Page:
Lokayat Voices

By Parag gacche

Today traffic problems are faced by almost all major cities in India. With the rapid ‘economic growth’, numbers of cars on the streets have increased manifolds. In the mean time, the newly found purchasing power of the middle class is being used to move away from dysfunctional public transport system to owning vehicles. If this trend continues, very grim future is in store for all of us.

Given the rapid growth of India’s largest cities and desperate need for better and efficient public transport, policy shift is very much the order of the day. Unfortunately the Indian Government has been emphasizing the need to further develop the automobile industry in India and has actually encouraged more car ownership and use. Roadways are already hopelessly congested, with average speed declining each year. Clearly the public transportation must be given the priority.

Following measures have been implemented in some of the biggest cities (Singapore, London, Paris etc)of world with good response. These relate to congestion charges and high parking fees within city.

However in most cases parking fees in India is in range of Rs. 5 to Rs. 20 which is too low to deter travel by car. A case can be made for hiking parking charges and introducing congestion tax on vehicles within city. However, any disincentives to use private transport have to be accompanied by improvements in public transport.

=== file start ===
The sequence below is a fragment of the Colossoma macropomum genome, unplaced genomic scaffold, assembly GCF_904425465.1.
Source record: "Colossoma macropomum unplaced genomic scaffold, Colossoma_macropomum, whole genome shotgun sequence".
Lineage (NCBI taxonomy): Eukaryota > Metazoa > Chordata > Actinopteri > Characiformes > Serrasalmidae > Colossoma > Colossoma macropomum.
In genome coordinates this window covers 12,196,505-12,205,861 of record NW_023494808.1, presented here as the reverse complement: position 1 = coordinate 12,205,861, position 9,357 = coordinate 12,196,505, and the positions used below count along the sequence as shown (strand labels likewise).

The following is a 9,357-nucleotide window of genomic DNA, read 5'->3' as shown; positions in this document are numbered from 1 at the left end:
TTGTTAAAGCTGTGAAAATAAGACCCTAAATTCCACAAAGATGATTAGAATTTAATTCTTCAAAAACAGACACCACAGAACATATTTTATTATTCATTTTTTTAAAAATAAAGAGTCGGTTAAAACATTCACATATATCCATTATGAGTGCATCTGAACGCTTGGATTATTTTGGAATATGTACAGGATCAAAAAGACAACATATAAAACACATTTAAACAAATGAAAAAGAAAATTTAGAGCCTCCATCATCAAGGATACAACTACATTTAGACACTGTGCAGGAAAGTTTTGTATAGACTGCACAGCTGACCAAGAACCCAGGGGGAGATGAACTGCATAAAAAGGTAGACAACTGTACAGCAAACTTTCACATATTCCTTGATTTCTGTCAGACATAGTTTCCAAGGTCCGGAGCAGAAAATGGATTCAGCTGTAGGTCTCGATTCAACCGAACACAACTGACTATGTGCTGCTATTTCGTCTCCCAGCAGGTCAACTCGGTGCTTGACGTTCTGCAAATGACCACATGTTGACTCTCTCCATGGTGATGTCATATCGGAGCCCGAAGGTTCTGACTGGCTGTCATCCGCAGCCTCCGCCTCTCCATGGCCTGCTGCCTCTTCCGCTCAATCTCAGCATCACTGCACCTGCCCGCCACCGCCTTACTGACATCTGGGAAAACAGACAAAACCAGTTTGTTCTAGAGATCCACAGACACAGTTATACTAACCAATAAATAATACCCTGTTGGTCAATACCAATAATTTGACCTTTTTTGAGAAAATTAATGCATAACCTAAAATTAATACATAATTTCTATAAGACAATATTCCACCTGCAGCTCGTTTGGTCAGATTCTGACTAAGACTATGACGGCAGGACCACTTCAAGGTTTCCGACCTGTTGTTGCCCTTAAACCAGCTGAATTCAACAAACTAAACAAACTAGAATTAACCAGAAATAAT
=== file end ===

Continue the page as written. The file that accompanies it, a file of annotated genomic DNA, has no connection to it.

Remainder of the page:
By Parag gacche

It is the fact that first ever species was born in water. But today if we look around us, not only animals, destitute, poor but also people from middle class are finding it hard to get daily quota of fresh and pure water. Water is called “Jeevan”, meaning life. People’s access to this most precious resource is today at a greater risk. Mineral water, or Bisleri as it is commonly known, has become ubiquitous. Only a certain section of people can afford it. Why is this happening? Simple enough. Privatization of water is occurring at a very fast rate.

On one hand we allow MNCs and big corporations to pump millions of liters of freshwater from our natural resources at throw away prices (which then price them exorbitantly based on their whims and fancies) and on other we leave large chunk of people to be deprived of the most essential part of life. Double standard is also evident from following example: UN regards water as essential thing of life and does not recommend its use as an economic commodity. But institutions such as WB, IMF and ADB have prescribed exactly the opposite thing, i.e. in order to conserve water and to avoid its misuse it should be commoditized and sold. But the basic question remains: How can a private entity own natural resources which inherently belong to public of the country? What if tomorrow they ask ownership on the air that we breathe?

It is quite apparent that institutions like WB are serving the interests of giant corporations and filling their coffers by making loan requirements especially of third world countries contingent on these countries agreeing to privatize their water resources.

Even experiments with countries all over the world point to the fact that, attempt to privatize the water did not go down well with the public. As soon as companies get hold of these resources, the obvious next step is increasing the prices so that they can amass as much dollars as possible.  Also the indiscriminate water mining by these companies is also a cause of concern. In future this might create water monopolies which by their sheer force can rob a large number of people of their water needs.